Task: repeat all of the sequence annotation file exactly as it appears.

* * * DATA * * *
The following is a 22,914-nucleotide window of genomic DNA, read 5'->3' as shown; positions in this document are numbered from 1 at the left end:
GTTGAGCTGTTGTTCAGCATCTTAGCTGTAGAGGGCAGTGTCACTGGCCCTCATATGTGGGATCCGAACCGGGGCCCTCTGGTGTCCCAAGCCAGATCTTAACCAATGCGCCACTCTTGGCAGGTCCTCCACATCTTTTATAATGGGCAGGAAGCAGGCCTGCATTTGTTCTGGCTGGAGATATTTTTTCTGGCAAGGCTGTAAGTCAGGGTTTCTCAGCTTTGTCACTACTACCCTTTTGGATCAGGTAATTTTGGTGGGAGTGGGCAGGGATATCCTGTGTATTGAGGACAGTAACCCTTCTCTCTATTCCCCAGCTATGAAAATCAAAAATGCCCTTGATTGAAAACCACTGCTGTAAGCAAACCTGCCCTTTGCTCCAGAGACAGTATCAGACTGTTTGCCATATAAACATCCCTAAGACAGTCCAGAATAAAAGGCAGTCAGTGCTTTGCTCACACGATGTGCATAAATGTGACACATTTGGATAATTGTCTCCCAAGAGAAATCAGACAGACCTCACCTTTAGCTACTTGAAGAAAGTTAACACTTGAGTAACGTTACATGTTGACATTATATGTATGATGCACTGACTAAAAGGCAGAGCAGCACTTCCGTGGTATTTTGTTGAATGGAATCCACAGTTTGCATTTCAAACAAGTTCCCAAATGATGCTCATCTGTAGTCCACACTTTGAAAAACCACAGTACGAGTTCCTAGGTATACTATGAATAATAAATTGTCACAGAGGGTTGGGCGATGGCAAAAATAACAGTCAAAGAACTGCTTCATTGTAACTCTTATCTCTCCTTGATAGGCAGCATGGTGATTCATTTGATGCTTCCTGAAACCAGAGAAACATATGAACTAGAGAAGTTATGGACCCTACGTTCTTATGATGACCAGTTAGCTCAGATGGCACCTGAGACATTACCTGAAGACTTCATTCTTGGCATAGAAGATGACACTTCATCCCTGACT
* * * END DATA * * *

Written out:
The following is a 22,914-nucleotide window of genomic DNA, read 5'->3' as shown; positions in this document are numbered from 1 at the left end:
GTTGAGCTGTTGTTCAGCATCTTAGCTGTAGAGGGCAGTGTCACTGGCCCTCATATGTGGGATCCGAACCGGGGCCCTCTGGTGTCCCAAGCCAGATCTTAACCAATGCGCCACTCTTGGCAGGTCCTCCACATCTTTTATAATGGGCAGGAAGCAGGCCTGCATTTGTTCTGGCTGGAGATATTTTTTCTGGCAAGGCTGTAAGTCAGGGTTTCTCAGCTTTGTCACTACTACCCTTTTGGATCAGGTAATTTTGGTGGGAGTGGGCAGGGATATCCTGTGTATTGAGGACAGTAACCCTTCTCTCTATTCCCCAGCTATGAAAATCAAAAATGCCCTTGATTGAAAACCACTGCTGTAAGCAAACCTGCCCTTTGCTCCAGAGACAGTATCAGACTGTTTGCCATATAAACATCCCTAAGACAGTCCAGAATAAAAGGCAGTCAGTGCTTTGCTCACACGATGTGCATAAATGTGACACATTTGGATAATTGTCTCCCAAGAGAAATCAGACAGACCTCACCTTTAGCTACTTGAAGAAAGTTAACACTTGAGTAACGTTACATGTTGACATTATATGTATGATGCACTGACTAAAAGGCAGAGCAGCACTTCCGTGGTATTTTGTTGAATGGAATCCACAGTTTGCATTTCAAACAAGTTCCCAAATGATGCTCATCTGTAGTCCACACTTTGAAAAACCACAGTACGAGTTCCTAGGTATACTATGAATAATAAATTGTCACAGAGGGTTGGGCGATGGCAAAAATAACAGTCAAAGAACTGCTTCATTGTAACTCTTATCTCTCCTTGATAGGCAGCATGGTGATTCATTTGATGCTTCCTGAAACCAGAGAAACATATGAACTAGAGAAGTTATGGACCCTACGTTCTTATGATGACCAGTTAGCTCAGATGGCACCTGAGACATTACCTGAAGACTTCATTCTTGGCATAGAAGATGACACTTCATCCCTGACT